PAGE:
Tonight’s program, Venice City of Lights, was set in the intimate St. James’ chapel. Furthermore, it was the artistic product of a fantastic collaboration between The Cathedral Choir of St. John the Divine and the Rose of the Compass. Moreover, a series of subsections in the program guided the path of tonight’s sojourn. It was altogether a trip through Venice’s artistic provenance, cultural dialectics, and ultimate unity. Additionally, tonight was an exquisite halcyon journey through time and space, achievable only with a coterie of accomplished artists performing effulgent musical works.
Angelic Ethereal Intones
Under the baton of Maestro Kent Tritle, Venice City of Lights began with music celebrating Saint Mark, the Patron Saint of Venice. The Cathedral Choir next performed two works in this genre, Giovanni Gabrieli’s Jubilemus Singuli, and Giovanni Bassano’s Deus, qui beatum Marcum. What’s more, angelic ethereal intones set the stage for an extraordinary evening of magnificent music and invention from the Gregorian chant of medieval times through the 20th century.
The ensemble continued with “The Armenian Presence,” adroitly performing a second series of works exemplifying the diverse cultural and artistic influences on Venice. Music performed represented cultures from as early as 800 A.D., like Grigor Narekatsi’s Havoon, havoon. A second work was performed entitled Looyse, composed by Ara Dinkjian, Oud virtuoso and Rose of the Compass member. Visitors to Venice noticeably enjoy Armenian influences in the cuisine, stone carving, manuscripts and bookbinding, and ornamentation of Venetian architecture with floral and botanical motifs.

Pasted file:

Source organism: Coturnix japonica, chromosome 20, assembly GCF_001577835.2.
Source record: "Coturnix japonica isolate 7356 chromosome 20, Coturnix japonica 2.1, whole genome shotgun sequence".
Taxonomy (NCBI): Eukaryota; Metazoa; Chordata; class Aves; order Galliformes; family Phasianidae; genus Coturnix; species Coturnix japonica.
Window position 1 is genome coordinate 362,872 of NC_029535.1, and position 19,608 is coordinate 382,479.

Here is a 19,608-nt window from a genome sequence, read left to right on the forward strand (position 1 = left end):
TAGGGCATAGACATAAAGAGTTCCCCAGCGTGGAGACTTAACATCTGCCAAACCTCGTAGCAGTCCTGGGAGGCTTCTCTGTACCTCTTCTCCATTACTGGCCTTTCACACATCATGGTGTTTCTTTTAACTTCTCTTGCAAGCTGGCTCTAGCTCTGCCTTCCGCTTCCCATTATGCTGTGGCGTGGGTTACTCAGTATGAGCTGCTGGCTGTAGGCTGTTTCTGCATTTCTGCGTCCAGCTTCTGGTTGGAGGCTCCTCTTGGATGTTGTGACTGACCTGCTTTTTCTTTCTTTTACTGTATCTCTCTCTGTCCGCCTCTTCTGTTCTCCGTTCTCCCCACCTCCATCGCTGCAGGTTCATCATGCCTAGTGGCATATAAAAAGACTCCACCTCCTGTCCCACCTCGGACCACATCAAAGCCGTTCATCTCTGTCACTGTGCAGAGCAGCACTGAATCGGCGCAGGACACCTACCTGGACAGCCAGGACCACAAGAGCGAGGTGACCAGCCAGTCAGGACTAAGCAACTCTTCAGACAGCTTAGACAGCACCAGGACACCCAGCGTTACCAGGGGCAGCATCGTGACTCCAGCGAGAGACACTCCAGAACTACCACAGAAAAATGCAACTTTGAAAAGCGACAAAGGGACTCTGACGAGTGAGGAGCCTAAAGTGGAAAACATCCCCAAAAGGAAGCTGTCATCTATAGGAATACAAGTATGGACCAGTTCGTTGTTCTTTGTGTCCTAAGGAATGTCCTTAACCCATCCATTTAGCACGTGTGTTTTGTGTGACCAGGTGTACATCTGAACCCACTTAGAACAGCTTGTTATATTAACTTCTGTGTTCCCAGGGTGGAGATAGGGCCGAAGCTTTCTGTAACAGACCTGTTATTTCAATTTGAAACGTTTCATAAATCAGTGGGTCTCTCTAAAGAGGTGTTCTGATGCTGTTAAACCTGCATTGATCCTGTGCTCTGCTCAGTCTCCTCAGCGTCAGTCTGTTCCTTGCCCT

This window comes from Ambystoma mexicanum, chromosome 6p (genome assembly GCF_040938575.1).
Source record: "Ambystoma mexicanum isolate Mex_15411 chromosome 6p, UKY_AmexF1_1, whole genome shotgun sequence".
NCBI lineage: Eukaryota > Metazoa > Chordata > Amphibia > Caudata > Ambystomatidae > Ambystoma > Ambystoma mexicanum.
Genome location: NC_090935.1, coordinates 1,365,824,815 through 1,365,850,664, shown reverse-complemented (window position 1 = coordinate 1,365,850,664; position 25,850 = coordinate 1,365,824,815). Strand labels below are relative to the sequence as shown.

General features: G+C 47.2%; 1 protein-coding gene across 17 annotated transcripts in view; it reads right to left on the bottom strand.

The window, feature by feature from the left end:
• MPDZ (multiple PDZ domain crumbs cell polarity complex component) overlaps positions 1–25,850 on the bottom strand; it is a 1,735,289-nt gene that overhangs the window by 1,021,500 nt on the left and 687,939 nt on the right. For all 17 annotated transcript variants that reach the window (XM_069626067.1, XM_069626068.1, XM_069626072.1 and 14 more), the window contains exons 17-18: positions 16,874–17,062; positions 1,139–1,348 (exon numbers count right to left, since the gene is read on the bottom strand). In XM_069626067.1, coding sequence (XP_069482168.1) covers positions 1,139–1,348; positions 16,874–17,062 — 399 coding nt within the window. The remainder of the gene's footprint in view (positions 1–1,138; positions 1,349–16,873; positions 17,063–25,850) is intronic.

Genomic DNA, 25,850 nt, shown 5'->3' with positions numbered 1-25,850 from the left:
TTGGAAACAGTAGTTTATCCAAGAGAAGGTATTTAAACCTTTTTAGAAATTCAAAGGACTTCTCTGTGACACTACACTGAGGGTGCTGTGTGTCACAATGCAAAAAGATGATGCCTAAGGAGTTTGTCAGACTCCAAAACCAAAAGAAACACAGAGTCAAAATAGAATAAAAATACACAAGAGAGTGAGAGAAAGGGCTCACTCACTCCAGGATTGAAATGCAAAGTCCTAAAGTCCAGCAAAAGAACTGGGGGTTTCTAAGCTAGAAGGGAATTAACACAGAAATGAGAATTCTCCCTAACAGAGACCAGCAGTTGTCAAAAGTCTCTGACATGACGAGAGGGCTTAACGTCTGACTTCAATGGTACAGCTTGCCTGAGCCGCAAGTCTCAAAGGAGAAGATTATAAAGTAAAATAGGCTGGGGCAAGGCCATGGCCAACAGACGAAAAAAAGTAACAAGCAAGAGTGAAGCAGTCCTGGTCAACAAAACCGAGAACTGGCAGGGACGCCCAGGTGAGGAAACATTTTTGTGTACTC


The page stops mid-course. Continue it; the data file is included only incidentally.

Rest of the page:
Claudio Monteverdi’s Al lume de le stelle, and Cipriano de Rore’s Ancor che col partire, celebrated “The Venetian Salon: Italian Madrigals” and featured vocal quartets and recorder virtuoso Nina Stern.
The Ottoman Empire brought Eastern aesthetics and elements of its art, including Islamic motifs and decorative styles seen in Venetian art and architecture. Works subsequently performed in this genre included Sultaniyegah Longa by 20th-century composer Sadi Işılay.